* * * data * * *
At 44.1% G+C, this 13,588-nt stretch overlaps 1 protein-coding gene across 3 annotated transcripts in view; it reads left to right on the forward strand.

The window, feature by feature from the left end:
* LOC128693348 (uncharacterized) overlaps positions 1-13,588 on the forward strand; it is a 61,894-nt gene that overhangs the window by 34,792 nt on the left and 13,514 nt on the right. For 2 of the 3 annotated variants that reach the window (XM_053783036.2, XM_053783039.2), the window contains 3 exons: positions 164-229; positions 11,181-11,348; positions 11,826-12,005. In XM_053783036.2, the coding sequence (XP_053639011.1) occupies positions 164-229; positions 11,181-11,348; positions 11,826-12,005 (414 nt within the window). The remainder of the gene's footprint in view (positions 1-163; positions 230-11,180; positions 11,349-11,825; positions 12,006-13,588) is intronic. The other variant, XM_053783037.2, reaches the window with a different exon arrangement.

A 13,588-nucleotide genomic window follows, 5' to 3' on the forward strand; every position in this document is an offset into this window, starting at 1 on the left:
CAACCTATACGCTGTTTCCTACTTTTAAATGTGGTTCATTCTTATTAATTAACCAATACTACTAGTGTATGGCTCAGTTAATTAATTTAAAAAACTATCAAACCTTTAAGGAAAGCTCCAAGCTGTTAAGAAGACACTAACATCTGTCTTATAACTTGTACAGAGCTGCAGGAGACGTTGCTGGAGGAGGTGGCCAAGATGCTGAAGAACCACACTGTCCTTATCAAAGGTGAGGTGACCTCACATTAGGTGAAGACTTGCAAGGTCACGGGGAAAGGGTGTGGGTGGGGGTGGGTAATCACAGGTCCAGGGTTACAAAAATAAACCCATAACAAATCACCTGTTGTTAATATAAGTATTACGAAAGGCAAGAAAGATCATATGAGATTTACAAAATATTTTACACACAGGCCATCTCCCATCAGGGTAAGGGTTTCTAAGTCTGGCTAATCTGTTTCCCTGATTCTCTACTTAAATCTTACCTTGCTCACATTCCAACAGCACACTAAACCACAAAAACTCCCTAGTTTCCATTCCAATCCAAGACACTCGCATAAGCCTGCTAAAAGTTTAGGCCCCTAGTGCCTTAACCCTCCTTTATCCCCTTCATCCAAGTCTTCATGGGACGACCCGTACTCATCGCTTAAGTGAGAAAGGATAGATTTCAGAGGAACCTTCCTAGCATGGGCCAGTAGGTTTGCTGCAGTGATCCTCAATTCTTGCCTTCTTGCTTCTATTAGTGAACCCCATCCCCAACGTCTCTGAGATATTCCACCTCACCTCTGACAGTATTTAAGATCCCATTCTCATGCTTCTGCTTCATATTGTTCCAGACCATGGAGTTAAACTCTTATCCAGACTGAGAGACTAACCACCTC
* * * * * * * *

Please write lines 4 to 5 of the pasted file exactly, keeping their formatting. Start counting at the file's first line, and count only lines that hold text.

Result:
A 13,588-nucleotide genomic window follows, 5' to 3' on the forward strand; every position in this document is an offset into this window, starting at 1 on the left:
CAACCTATACGCTGTTTCCTACTTTTAAATGTGGTTCATTCTTATTAATTAACCAATACTACTAGTGTATGGCTCAGTTAATTAATTTAAAAAACTATCAAACCTTTAAGGAAAGCTCCAAGCTGTTAAGAAGACACTAACATCTGTCTTATAACTTGTACAGAGCTGCAGGAGACGTTGCTGGAGGAGGTGGCCAAGATGCTGAAGAACCACACTGTCCTTATCAAAGGTGAGGTGACCTCACATTAGGTGAAGACTTGCAAGGTCACGGGGAAAGGGTGTGGGTGGGGGTGGGTAATCACAGGTCCAGGGTTACAAAAATAAACCCATAACAAATCACCTGTTGTTAATATAAGTATTACGAAAGGCAAGAAAGATCATATGAGATTTACAAAATATTTTACACACAGGCCATCTCCCATCAGGGTAAGGGTTTCTAAGTCTGGCTAATCTGTTTCCCTGATTCTCTACTTAAATCTTACCTTGCTCACATTCCAACAGCACACTAAACCACAAAAACTCCCTAGTTTCCATTCCAATCCAAGACACTCGCATAAGCCTGCTAAAAGTTTAGGCCCCTAGTGCCTTAACCCTCCTTTATCCCCTTCATCCAAGTCTTCATGGGACGACCCGTACTCATCGCTTAAGTGAGAAAGGATAGATTTCAGAGGAACCTTCCTAGCATGGGCCAGTAGGTTTGCTGCAGTGATCCTCAATTCTTGCCTTCTTGCTTCTATTAGTGAACCCCATCCCCAACGTCTCTGAGATATTCCACCTCACCTCTGACAGTATTTAAGATCCCATTCTCATGCTTCTGCTTCATATTGTTCCAGACCATGGAGTTAAACTCTTATCCAGACTGAGAGACTAACCACCTC